Satish Dhawan Space Centre
13.7280.23Koordinaten: 13 ° 43 ' 12 " N, 80 ° 13' 48" E
The Satish Dhawan Space Centre ( SHAR ) is a rocket launch site of the Indian space agency ISRO. It lies on the southeast coast of India in the state of Andhra Pradesh, about 80 kilometers north of Chennai.
Originally, the launch site Sriharikota Sriharikota Launching Range or Range was named after the island of Sriharikota, on which the site is located. It received its present name on 5 September 2002 after the death of ISRO chairman Satish Dhawan. The abbreviation was, however, always SHAR (, Sriharikota High Altitude Range ' ).
India possessed with Thumba a rocket launch site, which was used from 1963 for sounding rockets. Due to its location between the Arabian Sea and Ceylon launches of satellites, however, were not possible, so that another launch site had to be built.
In 1969 was selected for a rocket launch site noted in the terrain on the island of Sriharikota. For the location of the near talked to the equator and large areas of water to the east, where satellite launches take place in most cases. In addition, the terrain was easy to reach, it was near the main road from Chennai (then Madras) to Kolkata (then Calcutta ). Members of the Yanadi - people, the semi-nomadic living near the site were relocated from 1970.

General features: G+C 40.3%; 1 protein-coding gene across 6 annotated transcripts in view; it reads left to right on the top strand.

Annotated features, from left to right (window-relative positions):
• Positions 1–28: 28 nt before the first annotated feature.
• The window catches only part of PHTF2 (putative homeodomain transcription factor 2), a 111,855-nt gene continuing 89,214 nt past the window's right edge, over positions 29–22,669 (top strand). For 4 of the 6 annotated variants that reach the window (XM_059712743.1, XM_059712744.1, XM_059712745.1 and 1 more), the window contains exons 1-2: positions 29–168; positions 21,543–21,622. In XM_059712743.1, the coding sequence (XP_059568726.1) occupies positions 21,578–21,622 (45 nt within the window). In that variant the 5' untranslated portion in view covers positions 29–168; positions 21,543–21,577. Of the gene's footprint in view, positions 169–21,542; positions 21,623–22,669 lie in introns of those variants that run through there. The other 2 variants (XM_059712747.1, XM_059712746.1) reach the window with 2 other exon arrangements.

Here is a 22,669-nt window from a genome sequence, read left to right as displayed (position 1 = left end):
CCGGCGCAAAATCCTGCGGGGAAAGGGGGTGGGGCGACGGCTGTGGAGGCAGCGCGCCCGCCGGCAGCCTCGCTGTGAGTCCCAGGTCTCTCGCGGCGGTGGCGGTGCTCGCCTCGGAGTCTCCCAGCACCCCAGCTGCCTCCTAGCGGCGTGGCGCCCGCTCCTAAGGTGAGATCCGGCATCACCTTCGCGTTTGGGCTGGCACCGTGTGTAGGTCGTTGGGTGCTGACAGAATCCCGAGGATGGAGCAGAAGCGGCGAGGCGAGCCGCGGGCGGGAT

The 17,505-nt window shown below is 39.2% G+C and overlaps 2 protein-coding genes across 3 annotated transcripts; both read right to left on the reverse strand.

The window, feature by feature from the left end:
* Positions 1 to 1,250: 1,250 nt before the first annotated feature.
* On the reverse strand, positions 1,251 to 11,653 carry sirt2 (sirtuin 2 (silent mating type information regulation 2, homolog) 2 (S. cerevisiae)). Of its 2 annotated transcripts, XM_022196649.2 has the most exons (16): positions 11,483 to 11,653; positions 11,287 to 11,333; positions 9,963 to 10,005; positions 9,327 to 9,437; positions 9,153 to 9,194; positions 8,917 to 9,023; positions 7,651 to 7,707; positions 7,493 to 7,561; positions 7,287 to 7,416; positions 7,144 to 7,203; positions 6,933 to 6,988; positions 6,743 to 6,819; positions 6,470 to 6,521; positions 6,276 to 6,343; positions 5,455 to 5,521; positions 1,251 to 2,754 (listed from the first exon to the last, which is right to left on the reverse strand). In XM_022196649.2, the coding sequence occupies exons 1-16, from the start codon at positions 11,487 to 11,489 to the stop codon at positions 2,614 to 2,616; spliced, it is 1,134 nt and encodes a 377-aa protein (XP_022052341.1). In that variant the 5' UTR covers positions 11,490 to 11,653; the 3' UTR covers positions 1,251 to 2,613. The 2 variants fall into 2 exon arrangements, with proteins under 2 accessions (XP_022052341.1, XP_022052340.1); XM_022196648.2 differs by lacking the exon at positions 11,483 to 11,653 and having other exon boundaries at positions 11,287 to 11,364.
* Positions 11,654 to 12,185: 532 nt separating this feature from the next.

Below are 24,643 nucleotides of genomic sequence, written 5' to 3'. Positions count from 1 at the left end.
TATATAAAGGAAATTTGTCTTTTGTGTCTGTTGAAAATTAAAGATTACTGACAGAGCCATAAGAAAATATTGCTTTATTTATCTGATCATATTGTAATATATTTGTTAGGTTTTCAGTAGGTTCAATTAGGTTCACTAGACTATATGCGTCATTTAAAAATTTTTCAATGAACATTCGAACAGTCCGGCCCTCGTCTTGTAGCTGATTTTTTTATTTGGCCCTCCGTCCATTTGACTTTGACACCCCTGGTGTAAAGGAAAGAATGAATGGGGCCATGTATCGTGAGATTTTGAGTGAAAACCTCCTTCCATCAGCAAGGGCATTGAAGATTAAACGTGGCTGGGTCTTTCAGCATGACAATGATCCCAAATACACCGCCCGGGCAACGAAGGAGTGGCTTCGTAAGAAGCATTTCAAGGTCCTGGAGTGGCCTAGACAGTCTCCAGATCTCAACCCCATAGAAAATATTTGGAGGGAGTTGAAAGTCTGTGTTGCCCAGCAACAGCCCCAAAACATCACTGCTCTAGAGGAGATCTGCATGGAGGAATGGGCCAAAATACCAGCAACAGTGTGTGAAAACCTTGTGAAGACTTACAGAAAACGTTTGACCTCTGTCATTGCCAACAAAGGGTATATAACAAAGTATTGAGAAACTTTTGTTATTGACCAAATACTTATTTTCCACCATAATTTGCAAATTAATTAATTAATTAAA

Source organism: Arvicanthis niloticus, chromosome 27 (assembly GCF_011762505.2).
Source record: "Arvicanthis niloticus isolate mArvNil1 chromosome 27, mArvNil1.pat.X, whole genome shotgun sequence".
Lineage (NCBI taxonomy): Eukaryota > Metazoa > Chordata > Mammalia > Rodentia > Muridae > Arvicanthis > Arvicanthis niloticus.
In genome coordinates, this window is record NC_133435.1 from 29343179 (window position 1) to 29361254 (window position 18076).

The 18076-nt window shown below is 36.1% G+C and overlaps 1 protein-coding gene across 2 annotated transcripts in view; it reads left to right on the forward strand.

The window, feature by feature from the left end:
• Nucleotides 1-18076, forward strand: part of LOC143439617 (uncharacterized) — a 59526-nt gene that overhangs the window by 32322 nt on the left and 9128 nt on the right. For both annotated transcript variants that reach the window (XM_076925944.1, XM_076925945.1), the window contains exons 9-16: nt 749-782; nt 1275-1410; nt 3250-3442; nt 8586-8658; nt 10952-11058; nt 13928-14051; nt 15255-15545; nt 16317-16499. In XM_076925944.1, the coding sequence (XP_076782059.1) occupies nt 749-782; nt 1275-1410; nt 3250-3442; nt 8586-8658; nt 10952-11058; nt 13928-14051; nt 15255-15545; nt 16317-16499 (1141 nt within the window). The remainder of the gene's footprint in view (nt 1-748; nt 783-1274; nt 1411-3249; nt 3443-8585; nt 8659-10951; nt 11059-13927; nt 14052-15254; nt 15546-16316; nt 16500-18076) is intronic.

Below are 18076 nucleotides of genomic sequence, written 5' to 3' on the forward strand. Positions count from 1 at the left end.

The first launch from Sriharikota took place on 9 October 1971, a suborbital flight of the sounding rocket RH -125. The first orbital launch took place on 10 August 1979, with the satellite Rohini 1A, which, however, did not reach the intended orbit.
On July 18, 1980 took off from Sriharikota an SLV rocket with the satellite Rohini 1B. Thus India became the seventh nation, which brought its own satellites with a missile in its own orbit.
On 23 February 2004, an explosion was transported as HTPB propellant for solid rocket of a building to another occurred. Six people were killed and three others who were staying at the entrance of the building, seriously injured. The building was totally destroyed by the explosion and subsequent fire.
On 25 December 2010 broke a GSLV rocket after a path deviation with the satellite GSAT -5P on board shortly after takeoff.
On the 145 -square-mile test site are a factory for solid fuel, test stands for rocket engines, launch ramps, telemetry and remote control facilities and equipment for the tracking of satellites.
From Satish Dhawan Space Centre following missiles can be launched:
- RH- altitude research rocket: since 1971
- SLV: four starts from 1979 to 1983
- ASLV: four starts 1987-1994
- PSLV: since 1993, among other uses for the moon, Chandrayaan -1
- GSLV: since 2001, among other uses for the Insat satellites
Starters for manned missions from 2015 are being planned.